In the Car

by on March 6, 2015 :: 0 comments

photo by Tyler Malone

I sit in the front seat of my dad’s brown shitbox Honda Civic. It’s my weekend with him and we are on our way somewhere fun at four o’clock on a Friday afternoon. It’s mild outside, even as the sun begins to set. I wear a white shirt and so does he. We match today. We drive past his condo on Legion road with the windows rolled down half way. Goosebumps erect upon my exposed arm from the cool wind. I like the circulated air on my face. He says something and I respond with a smart ass quip through a slow forming smirk.

I hear the sirens.

I look behind me and see a police car follow us. I can see the officer motion Dad to pull over, and he does less than half way between Humber Bay Park West and East, and stops the car. I look at Dad. He glances into the rear view mirror and looks uneasy. His face bloats a little, tense, as if something could happen. It’s not a face I’ve seen Dad make before. He rolls down the window completely for the officer to speak.

The officer bends down, his head peeks into view.

“Licence and registration, please.”

Dad opens the glove box in front of me and shows him. The officer looks at them for a moment, and coolly commands Dad.

“Sir, step out of the car.”

Dad opens the door and steps out. He closes the door behind him and tells me to wait in the car.

I sit in silence, my seatbelt still fastened to the seat. All I can hear are the sounds of cars closing in as I swallow spit. My eyes wander around. I look ahead of me and see cars driving by in silver blurs. I look to my right and see the green-leafed willow trees filtering the sunlight. Then I look behind me and see Dad leaning against the trunk with the officer inside his car, looking down at something.

What are they doing? Are they running his plates?

I face front, hoping nobody notices that I am looking. Racial profiling creeps into my head. I know it exists, even in Canada, and I begin to wonder.

Is this it? Are they going to arrest him?

I look behind me and see another squad car park behind the first one. Two more officers join the first and outnumber Dad. They talk for a moment. I can see the mouths of one of the officers move. They spread Dad’s legs apart and move his arms behind his back. One of them places handcuffs on Dad’s wrist, and mouths something I can’t hear from inside the car. The other officer opens the white car door while the first one guides Dad into the back seat with a palm on his head. I face forward again remaining stiff in my seat. As one of the officers appears by my window, I jump.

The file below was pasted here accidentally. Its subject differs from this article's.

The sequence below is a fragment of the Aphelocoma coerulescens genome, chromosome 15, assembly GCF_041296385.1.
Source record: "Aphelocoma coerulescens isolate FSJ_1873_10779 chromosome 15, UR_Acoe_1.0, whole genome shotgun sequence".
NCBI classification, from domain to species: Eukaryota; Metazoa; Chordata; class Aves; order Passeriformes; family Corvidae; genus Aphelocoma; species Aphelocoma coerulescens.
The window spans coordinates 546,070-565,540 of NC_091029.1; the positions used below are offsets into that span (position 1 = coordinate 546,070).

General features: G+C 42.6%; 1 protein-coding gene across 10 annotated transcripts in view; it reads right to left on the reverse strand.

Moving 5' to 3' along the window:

“Can you drive home?” he asks. He’s wearing sunglasses.

The words stick in my mouth. I sometimes stutter when I’m nervous.


How old do they think I am?

The officer leaves my sight and I turn back. I think he’s still close, but I don’t check.

What am I going to do with the car? Dad told me to wait in the car.

What are they going to do with me?

I wait in the car, like Dad told me.

Mom appears. I don’t know where she comes from or when, but I don’t care.

What is she doing here?

Mom is talking to the officer who asked if I could drive home. She is a little shorter than the officer but not by much. Her head comes up a little past to the officer’s chin. They’re saying something. I only hear parts of the conversation.

“I’m his mother,” she said looking past the officer to me.

Only now I find the strength to get out of the car, now that Mom is here. I avoid eye contact with the officer and fix my site forward. Mom and I walk across the street to the parking lot where she parked her plum purple Honda Civic. No cars drive along the curved road. I ask her, in a little disbelief “What are you doing here?”

“I was just passing through and happened to see you guys.” Mom says

I sit in the front seat and look across the street. I see Dad’s head peeking out from the backseat’s window. He looks small from where I’m sitting. Mom steps into the driver’s seat and turns to me.

“You okay, kiddo?”

I say nothing. I watch the officers return to their squad cars. The first officer is in his car with my Dad handcuffed in the backseat and the other pair back to their own car, and drive away.


Mom pulls out of the parking lot and starts to drive home. It was a silent ride.

editors note:

You’re not okay, none of us are. It’s okay to admit that you’re not okay, too. That’s the most comfort you’ll get out of life sometimes. – Tyler Malone

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